Wool Facts

Interesting Facts about Wools

  • The inner core of wool fibers can absorb 35% of its own weight in moisture!
  • The wicking properties of wool fibers draw moisture away from the skin, helping to keep the body warm.
  • Merino wool is a natural fiber that inherently possesses superior breathability and wicking properties.
  • Merino wool fibers have a complex, scaly structure with a hydrophilic (water holding) interior, known as the cortex and a hydrophobic (water repelling) exterior, known as the cuticle.
  • Merino wool fibers are the closest in microns and structure to Alpaca fibers, but still have the memory necessary for stretch and rebound.  Alpaca does not.
  • Alpaca fibers are said to be ten times warmer with greater wicking capability than other wool fibers.
  • Wool is fire resistant. Wool does not burn well because each wool fiber retains a certain amount of air moisture, even wool that is several years old.
  • Wool is the winner when it comes to wicking. Because wool fibers are “crimped” up next to each other, wool retains an ideal balance of moisture regardless of how much or little water is it exposed to.
  • Wool is mildew and mold resistant. Another benefit of moisture wicking is that it creates a naturally anti-microbial environment.  This prevents mold, mildew and other odor causing environments from ever infiltrating and destroying and otherwise luxurious fabric.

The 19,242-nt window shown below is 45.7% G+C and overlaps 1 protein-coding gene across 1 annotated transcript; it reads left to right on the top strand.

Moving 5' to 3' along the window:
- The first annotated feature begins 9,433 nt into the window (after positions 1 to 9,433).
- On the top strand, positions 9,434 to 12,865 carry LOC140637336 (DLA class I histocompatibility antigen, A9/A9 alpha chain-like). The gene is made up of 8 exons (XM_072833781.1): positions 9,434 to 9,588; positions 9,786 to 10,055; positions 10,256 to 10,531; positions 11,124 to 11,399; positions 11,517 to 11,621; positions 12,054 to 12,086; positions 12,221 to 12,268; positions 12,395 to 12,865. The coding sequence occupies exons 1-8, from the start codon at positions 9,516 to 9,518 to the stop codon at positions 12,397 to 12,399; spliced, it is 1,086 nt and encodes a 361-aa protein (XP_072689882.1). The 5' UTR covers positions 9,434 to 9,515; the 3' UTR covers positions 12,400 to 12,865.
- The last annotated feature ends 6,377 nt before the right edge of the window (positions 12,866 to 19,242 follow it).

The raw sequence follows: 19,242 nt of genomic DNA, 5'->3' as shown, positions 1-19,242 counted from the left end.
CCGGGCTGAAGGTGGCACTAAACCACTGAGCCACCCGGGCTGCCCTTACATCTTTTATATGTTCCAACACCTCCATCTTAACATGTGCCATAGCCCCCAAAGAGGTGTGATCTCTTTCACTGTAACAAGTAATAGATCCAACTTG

• Wool is flexible and durable. A single wool fiber can be bent back and forth up to 20,000 times before it will eventually break. The same cotton fiber can only be bent about 3,000 before the same will happen.
  • The balance of air moisture retained by wool keeps it from getting brittle over time like cotton or other fibers.
  • Wool is an entirely sustainable resource that requires no harm to animals or planet.
  • Wool is harvested annually or bi-annually from animals and is produced organically without the use of any refinement or chemical treatment along the way.
  • Wool keeps you cool on hot days. The breathable “air pocket” characteristics of wool mean that sweat doesn’t weigh down your insulation layers, which causes you to feel consistently warmer the more you sweat.